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Engineering in K–12 Education: Understanding the Status and Improving the Prospects
times to concepts and skills, including math and science skills, necessary to teach engineering. The committee was able to identify just three programs that offer pre-service education to prepare individuals to teach engineering in K–12 classrooms.
Leveraging its model of in-service professional development, PLTW is working toward “infusing” its K–12 curriculum into teacher-preparation programs at nine university partners that already serve as sites for PLTW in-service summer institutes. The infusion of PLTW coursework into existing teacher-preparation curricula must be carefully planned to ensure that it aligns with state licensing requirements (Rogers, 2008). As of early 2009, fewer than 10 teachers had graduated from the new PLTW-infused programs (Richard Grimsley, Project Lead the Way, personal communication, January 5, 2009).
In contrast to PLTW’s curriculum-focused approach, in 2002 the College of New Jersey (TCNJ) initiated the Math/Science/Technology (M/S/T) interdisciplinary degree program for aspiring elementary school teachers that requires coursework in all four STEM subjects. The program is a collaborative effort by the schools of engineering, education, and science administered by the Department of Technological Studies in the School of Engineering. The 32-credit program (Box 4-1) now has more than 150 graduates and current majors and is one of the fastest growing majors at TCNJ (Karsniz et al., 2007).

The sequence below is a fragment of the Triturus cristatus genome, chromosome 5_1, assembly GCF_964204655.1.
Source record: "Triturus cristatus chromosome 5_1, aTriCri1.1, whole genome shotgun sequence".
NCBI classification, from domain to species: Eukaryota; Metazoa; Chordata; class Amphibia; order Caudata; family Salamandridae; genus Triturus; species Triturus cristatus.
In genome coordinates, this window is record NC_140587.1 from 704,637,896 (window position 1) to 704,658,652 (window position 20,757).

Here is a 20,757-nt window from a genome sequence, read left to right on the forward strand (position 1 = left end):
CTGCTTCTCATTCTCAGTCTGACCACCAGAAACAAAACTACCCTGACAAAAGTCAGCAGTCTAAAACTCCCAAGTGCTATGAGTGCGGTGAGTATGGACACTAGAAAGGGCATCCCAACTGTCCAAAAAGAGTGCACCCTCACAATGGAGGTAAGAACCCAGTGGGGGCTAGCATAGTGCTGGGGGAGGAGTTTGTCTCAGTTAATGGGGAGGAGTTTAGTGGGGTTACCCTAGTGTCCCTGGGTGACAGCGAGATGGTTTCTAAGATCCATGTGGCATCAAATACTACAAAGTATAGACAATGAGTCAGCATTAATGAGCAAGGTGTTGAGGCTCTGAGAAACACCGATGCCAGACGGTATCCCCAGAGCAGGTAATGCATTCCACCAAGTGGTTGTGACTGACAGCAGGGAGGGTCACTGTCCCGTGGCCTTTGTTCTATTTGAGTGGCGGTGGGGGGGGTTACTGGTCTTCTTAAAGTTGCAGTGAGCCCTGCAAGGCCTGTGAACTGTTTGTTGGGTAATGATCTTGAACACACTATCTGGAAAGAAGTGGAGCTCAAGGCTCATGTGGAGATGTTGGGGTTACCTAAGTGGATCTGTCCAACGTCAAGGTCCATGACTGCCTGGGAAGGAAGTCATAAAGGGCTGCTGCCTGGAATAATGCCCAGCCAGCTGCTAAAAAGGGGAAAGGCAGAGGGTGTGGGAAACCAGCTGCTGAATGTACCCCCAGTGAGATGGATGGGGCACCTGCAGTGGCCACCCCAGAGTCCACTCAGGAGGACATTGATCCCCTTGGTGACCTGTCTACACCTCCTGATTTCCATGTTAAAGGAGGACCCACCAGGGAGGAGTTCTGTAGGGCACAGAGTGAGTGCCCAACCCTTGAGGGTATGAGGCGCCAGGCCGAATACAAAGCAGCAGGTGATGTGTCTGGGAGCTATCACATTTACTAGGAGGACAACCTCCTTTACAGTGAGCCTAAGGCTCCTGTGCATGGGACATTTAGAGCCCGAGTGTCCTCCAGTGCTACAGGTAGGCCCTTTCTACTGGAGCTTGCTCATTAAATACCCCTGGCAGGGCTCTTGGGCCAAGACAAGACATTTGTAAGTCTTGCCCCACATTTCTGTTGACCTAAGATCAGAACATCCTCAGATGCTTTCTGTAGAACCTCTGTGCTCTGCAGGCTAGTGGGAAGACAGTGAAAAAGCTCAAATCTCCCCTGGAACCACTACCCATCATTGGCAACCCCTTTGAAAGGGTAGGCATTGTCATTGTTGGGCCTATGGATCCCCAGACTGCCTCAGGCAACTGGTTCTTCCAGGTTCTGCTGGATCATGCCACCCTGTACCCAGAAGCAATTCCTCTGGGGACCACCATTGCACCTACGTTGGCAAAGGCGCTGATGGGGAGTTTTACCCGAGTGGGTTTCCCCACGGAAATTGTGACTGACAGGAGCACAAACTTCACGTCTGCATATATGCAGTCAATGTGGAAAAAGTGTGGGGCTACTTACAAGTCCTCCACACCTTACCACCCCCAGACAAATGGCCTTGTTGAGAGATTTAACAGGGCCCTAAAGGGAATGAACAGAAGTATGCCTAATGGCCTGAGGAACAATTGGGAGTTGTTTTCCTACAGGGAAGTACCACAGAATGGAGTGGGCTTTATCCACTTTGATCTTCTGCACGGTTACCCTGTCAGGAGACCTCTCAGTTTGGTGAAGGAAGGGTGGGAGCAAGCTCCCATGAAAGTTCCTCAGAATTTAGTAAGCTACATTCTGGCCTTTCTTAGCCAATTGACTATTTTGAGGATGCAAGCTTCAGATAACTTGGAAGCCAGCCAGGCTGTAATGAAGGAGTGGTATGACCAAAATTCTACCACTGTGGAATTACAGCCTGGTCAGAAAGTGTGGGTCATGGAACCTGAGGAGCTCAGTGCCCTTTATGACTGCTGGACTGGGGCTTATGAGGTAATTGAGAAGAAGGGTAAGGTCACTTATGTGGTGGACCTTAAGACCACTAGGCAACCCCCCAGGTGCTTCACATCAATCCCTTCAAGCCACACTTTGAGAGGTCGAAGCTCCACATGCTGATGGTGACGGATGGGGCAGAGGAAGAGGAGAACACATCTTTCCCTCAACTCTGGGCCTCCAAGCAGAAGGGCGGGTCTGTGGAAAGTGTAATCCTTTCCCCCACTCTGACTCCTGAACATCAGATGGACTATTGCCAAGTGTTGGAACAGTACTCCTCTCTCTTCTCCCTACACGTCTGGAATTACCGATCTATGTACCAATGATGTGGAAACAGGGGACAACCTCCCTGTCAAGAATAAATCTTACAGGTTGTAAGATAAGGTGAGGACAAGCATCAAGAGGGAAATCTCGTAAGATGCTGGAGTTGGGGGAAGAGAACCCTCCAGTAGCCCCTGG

Students who matriculate from the M/S/T program appear to have an appropriate background for teaching engineering. Unfortunately, TCNJ does not track the employment histories of its M/S/T graduates who, according to school officials, are in great demand as science and math teachers (John Karsnitz, TCNJ, personal communication, September 20, 2007). So, at least for now, the TCNJ program does not appear to be contributing to the national supply of engineering teachers.
In 2006, Colorado State University in Fort Collins established a joint major in engineering and education. To the committee’s knowledge, this is the only program of its kind in the United States. Students in the program must complete general-education requirements, core engineering requirements, engineering-school electives, and professional education requirements. In the first year, 11 students (70 percent of them female) were enrolled in the program. Graduates will receive an engineering degree and a teaching license (DeMiranda, 2008).
Other models of pre-service engineering education for teachers exist. For example, at Boise State University, students majoring in elementary